Online marking of exams 'faulty'
( BBC ) - Increased online marking of exam papers could be linked to rising numbers of inaccurate grades, the National Association of Head Teachers says.
The association is collecting evidence of inaccurate results and demands for papers to be marked again.
In England, 40% of A-level papers were marked online. One board, Edexcel, says all its papers will be next year.
But the Qualifications and Curriculum Authority said technology should make assessment easier.
Teachers at Tolworth School, in Surrey, told the BBC they had sent back unprecedented numbers of papers to be re-marked this year as they were shocked at the grades many A-level and GCSE students received.
Student Katie Davison thinks she was affected.
She said: "I got two As and a D in the third paper which was completely unexpected and I was not happy with it at all but it means that I can't go to university with that D grade."
Clarissa Williams, the school's head teacher and a member of the National Association of Head Teachers, said: "Talking to my colleagues at the NAHT, there are many schools where there are problems; there seems to be a pattern. My own association is gathering that evidence right now."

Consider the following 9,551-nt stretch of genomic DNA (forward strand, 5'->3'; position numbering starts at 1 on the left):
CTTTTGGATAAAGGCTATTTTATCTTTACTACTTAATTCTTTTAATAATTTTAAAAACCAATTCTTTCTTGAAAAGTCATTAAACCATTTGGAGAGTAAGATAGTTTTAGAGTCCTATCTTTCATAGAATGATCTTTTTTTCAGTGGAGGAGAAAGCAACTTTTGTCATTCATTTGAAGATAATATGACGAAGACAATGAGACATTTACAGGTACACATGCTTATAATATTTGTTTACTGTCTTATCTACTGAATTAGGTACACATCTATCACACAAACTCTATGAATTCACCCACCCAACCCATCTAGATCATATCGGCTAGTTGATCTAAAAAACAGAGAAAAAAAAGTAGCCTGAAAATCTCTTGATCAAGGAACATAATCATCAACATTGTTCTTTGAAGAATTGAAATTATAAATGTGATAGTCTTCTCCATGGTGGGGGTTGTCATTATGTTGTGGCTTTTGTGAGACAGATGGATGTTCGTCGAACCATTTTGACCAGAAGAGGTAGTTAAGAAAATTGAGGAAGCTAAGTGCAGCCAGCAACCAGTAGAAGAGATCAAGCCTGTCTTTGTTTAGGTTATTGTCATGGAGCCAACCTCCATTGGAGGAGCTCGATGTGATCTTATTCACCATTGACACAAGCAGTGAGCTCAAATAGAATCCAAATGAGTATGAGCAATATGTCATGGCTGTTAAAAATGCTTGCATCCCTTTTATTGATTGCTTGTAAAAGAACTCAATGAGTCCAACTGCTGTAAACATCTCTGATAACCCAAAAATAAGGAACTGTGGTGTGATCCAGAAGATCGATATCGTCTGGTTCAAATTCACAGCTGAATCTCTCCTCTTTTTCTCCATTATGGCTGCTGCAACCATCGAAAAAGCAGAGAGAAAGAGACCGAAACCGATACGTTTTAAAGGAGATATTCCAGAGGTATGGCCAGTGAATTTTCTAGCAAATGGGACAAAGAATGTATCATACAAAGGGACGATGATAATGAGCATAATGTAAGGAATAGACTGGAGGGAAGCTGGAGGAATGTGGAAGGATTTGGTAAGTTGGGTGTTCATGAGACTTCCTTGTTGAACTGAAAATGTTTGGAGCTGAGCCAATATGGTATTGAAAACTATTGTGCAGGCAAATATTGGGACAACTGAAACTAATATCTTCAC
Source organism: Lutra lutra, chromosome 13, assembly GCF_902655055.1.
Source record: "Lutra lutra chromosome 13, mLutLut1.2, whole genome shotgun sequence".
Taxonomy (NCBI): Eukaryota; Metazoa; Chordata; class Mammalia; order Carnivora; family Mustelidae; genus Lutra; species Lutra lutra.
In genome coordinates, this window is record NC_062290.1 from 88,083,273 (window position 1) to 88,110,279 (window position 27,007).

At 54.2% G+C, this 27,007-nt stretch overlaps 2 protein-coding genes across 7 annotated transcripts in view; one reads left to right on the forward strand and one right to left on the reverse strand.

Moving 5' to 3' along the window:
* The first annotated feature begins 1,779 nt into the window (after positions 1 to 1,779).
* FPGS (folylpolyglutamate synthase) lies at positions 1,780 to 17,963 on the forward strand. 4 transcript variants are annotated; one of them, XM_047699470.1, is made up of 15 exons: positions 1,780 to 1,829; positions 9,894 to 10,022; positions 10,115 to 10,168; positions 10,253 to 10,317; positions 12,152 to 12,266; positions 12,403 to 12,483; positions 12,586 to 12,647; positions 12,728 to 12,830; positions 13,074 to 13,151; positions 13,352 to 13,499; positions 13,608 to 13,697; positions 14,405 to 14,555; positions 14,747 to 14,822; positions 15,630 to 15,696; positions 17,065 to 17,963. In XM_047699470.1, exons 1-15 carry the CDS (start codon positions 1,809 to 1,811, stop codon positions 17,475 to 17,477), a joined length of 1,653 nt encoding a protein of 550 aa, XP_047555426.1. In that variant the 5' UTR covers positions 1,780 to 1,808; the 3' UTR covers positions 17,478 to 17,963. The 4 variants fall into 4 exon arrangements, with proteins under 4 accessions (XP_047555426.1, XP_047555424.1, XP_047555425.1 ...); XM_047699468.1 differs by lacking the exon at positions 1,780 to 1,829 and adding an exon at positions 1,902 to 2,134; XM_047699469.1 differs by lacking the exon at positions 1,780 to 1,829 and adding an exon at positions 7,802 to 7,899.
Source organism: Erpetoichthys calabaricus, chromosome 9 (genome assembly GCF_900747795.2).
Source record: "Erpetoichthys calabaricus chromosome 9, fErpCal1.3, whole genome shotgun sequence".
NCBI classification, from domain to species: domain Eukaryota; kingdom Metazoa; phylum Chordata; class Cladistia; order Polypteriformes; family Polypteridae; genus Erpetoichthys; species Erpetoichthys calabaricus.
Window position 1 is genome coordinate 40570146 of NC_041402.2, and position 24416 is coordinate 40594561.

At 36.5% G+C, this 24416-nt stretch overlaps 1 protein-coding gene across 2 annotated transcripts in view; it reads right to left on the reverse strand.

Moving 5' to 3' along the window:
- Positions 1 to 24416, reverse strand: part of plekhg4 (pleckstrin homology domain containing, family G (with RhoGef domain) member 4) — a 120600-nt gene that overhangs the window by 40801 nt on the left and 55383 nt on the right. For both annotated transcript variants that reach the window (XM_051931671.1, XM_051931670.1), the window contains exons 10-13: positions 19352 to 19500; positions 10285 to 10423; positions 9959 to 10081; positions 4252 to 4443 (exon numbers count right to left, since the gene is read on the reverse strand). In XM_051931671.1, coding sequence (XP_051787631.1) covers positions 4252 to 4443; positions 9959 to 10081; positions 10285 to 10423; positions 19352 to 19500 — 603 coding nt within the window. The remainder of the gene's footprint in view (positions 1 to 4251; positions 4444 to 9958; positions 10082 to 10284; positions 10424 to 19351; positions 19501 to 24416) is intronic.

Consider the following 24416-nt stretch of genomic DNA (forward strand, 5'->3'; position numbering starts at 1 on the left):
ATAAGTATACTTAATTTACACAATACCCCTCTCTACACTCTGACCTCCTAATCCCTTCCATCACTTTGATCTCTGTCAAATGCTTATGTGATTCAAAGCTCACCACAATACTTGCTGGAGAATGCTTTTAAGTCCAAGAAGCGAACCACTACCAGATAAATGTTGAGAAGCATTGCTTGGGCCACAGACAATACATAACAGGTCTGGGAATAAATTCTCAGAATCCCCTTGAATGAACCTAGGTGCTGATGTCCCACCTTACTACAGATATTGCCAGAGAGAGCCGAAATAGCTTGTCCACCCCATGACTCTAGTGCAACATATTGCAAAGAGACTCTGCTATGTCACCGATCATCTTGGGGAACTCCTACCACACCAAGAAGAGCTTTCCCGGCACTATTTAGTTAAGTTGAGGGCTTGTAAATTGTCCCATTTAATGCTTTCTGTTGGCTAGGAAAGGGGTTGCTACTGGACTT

Former exam marker Margaret Tomkins told the BBC she had found papers could not be marked online with "integrity", and so she had resigned.
John Bangs, head of education at the National Union of Teachers, said legitimate questions had been raised and he was concerned.
"The information is that examiners are finding online marking quite tough.
"They are not able to annotate the scripts by hand, there's a time constraint and you can't take into account youngsters who do quite a lot of writing and don't fill in the standard box that online marking demands.
"So legitimately there's a question whether or not online marking is missing some of the achievements of youngsters."
The use of technology should not diminish the professionalism of teachers in the exam process, he added.
But the Qualifications and Curriculum Authority, which oversees the exams, says online marking is not a problem.
Isabel Nisbet, director of regulations and standards at the QCA, said: "We are about making sure assessment is good - that it's properly done, it's properly checked, it's properly supervised and actually technology should make that easier.
"The days of soggy parcels outside the teachers' houses have gone and it should be a way to support much greater supervision and checking."
She said online marking supported good quality marking and provided feedback for examiners, and as much care went into the process as on paper.
Ms Nisbet admitted some online systems prompted the examiner to move on to the next question after a certain time period, to avoid a backlog of papers to mark.
But there were also "quality alerts" provided by a supervisor monitoring the examiner at work.
Former chief inspector of schools, Chris Woodhead, said online marking was partly responsible for inaccuracies in grades, but at the root of the problem was a shortage of experienced, qualified examiners and their pay was too low.